PDK1: 5′ CGGATCAGAAACCGACACAA3′(F), 5′ CAGGATCCACCCCAAAGCT3′(R);
PHD3: 5′ATCAGCTTCCTCCTGTCCC3′(F), 5′CAGCGACCATCACCGTTG3′(R);
mCD31: 5′ CTCATTGCGGTGGTTGTCAT3′(F), 5′ TTCTGTTTGGCCTTGGCTTT3′(R);
TRAF6: 5′CCACCCCTGGAAAGCAAGTA3′ (F), 5′ATGCAGGCTTTGCAGAACCT3′(R);
HIF-1α: 5′CGTCGAAAAGAAAAGTCTCGAGAT3′(F), 5′AGGCCTTATCAAGATGCGA ACT3′(R).
All primers are for human genes except mCD31 ones that are for mouse CD31 gene.
GST pull-down assay
Bacterial cells were lysed using the following buffer: 20 mmol/L Tris-Cl, 150 mmol/L NaCl, 2 mmol/L EDTA, 0.5% NP40, and pH 7.5. Bacterial lysates containing GST-fused indicated regions of HIF-1α protein were incubated with glutathione-Sepharose 4B beads at 4°C overnight. The beads were washed and then incubated with bacterial lysates containing His-TRAF6 for 6 hours. After washing, the bound proteins were eluted from the beads and subjected to electrophoresis.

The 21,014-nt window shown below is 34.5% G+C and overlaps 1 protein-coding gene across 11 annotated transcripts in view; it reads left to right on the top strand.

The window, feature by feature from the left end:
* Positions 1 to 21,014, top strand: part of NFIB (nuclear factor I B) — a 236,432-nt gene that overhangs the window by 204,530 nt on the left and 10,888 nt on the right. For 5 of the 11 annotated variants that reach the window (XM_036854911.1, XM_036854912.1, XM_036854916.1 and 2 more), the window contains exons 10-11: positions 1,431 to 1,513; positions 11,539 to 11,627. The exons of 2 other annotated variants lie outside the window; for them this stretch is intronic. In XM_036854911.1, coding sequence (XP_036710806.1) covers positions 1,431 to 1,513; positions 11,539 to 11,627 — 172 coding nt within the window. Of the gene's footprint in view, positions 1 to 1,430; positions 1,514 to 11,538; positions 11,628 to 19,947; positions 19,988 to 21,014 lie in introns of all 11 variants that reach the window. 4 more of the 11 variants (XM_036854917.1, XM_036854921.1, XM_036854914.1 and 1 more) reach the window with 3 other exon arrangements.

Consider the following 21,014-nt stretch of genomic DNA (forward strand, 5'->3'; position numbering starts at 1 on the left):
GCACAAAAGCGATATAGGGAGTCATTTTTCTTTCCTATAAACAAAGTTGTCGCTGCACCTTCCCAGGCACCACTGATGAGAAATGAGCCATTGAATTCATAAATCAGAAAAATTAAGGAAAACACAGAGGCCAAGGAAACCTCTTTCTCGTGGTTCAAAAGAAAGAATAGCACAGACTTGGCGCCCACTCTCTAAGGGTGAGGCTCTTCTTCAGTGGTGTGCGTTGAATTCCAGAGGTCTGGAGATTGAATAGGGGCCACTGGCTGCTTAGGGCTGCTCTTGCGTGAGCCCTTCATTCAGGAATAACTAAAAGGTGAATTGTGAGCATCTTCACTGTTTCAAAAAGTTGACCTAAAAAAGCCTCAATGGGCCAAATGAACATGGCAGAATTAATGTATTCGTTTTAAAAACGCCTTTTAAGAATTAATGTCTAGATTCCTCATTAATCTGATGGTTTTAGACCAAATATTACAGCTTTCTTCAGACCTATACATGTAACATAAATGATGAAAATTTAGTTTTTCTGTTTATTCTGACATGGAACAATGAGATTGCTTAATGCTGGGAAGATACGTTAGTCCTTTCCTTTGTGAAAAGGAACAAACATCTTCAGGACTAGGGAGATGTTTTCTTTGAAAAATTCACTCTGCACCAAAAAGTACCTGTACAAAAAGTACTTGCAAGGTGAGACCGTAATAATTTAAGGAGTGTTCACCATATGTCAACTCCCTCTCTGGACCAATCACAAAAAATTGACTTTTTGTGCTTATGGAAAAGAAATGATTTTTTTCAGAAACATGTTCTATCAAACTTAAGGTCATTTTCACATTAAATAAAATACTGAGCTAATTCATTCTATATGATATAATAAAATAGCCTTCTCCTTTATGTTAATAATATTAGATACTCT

Immunohistochemical staining with CD31 antibody
Histochemical staining of tissues was conducted as described (22). Tumor tissues were fixed and processed by conventional paraffin-embedded method. The tumor sections (5 μm thick) were heat-immobilized, deparaffinized, and rehydrated. Antigen retrieval was done by incubation in 10 mmol/L citrate buffer (pH 6.0) for 10 minutes followed by the incubation with 5% block serum for 1 hour. Sections were incubated with CD31 antibody at 4°C overnight. After washes, the sections were incubated for 1 hour with goat anti-mouse secondary IgG, and detected by incubation with streptavidin–biotin–horseradish peroxidase complex. The tissue sections were stained with hematoxylin for a short time and subsequently detected under a microscope.
In vivo Matrigel plug angiogenesis assay and xenograft growth assay